If you have small children, you may want to think carefully before you buy Apple’s
AirTag gadget finder. And if you do make the purchase, it would be wise to keep the AirTag well away from your kids.
According to a
warning from the Australian Competition and Consumer Commission (ACCC), there is a possibility that children could open the AirTag on their own, which creates a risk that they will put the battery in their mouth and swallow it.
“The ACCC is concerned that the AirTag’s battery compartment could be accessible to young children, and the button battery removed with ease,” the organisation writes.
The ACCC is also concerned about the outer product packaging, which “does not have any warning about the presence and dangers of button batteries”, although it notes that Apple has now added a warning label.
A spokesperson for the company has stated that the design of the AirTag follows international rules for child safety. Among other things, this means that you need to push and turn at the same time to access the battery.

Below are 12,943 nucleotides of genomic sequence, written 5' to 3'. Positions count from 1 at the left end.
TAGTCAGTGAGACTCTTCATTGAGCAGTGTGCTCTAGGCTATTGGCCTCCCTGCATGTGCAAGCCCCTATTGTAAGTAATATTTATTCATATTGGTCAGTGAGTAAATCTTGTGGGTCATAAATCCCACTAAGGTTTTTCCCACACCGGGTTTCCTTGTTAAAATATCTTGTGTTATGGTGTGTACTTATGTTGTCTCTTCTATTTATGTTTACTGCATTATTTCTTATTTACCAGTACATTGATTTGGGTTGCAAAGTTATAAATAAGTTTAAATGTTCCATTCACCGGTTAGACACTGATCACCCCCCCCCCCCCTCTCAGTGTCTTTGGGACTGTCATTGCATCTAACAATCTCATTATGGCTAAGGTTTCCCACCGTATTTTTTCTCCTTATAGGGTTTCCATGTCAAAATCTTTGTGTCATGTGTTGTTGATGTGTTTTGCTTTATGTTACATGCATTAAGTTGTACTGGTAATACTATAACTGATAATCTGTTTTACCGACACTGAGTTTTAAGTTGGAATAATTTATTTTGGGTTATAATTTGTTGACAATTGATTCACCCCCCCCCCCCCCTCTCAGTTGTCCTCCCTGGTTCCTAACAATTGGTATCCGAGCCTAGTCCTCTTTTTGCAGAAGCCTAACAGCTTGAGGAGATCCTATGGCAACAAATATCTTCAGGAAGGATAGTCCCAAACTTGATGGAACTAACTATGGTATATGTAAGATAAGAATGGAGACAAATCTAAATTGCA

(This is true, but it’s still a straightforward action. In our
AirTag review we note that “the battery compartment opens with little fuss and usually little effort. All you need to do is press in on the back of the AirTag, and twist. Because it’s smooth, you may have a little difficulty creating enough friction, but you’ll get it open soon enough.”)
The ACCC describes its warning as a “safety precaution”, and continues to investigate “to determine what actions may be required to address our safety concerns”.
But this statement does not come as a complete surprise. A retailer in Australia
pulled the AirTag from sale back in May, citing the same concerns, and the ACCC said it was “aware of reports raising concerns about the accessibility of button batteries in the Apple AirTag product”.
As we wrote at the time, button batteries are a high-profile issue in Australia because of several recent tragedies. The consumer advocacy group
Choice notes that three children have died from swallowing ‘button-cell’ batteries since 2013, while Product Safety Australia “estimates that 20 children a week are presenting at emergency departments nationwide suspected of having swallowed or inserted a button battery”.
It doesn’t automatically follow, therefore, that similar warnings will be issued to consumers in other countries. But it will be interesting to see if any other Australian retailers follow Officeworks’ lead and remove the AirTag from sale.
This article originally appeared on
Macworld Sweden. Translation and additional reporting by David Price.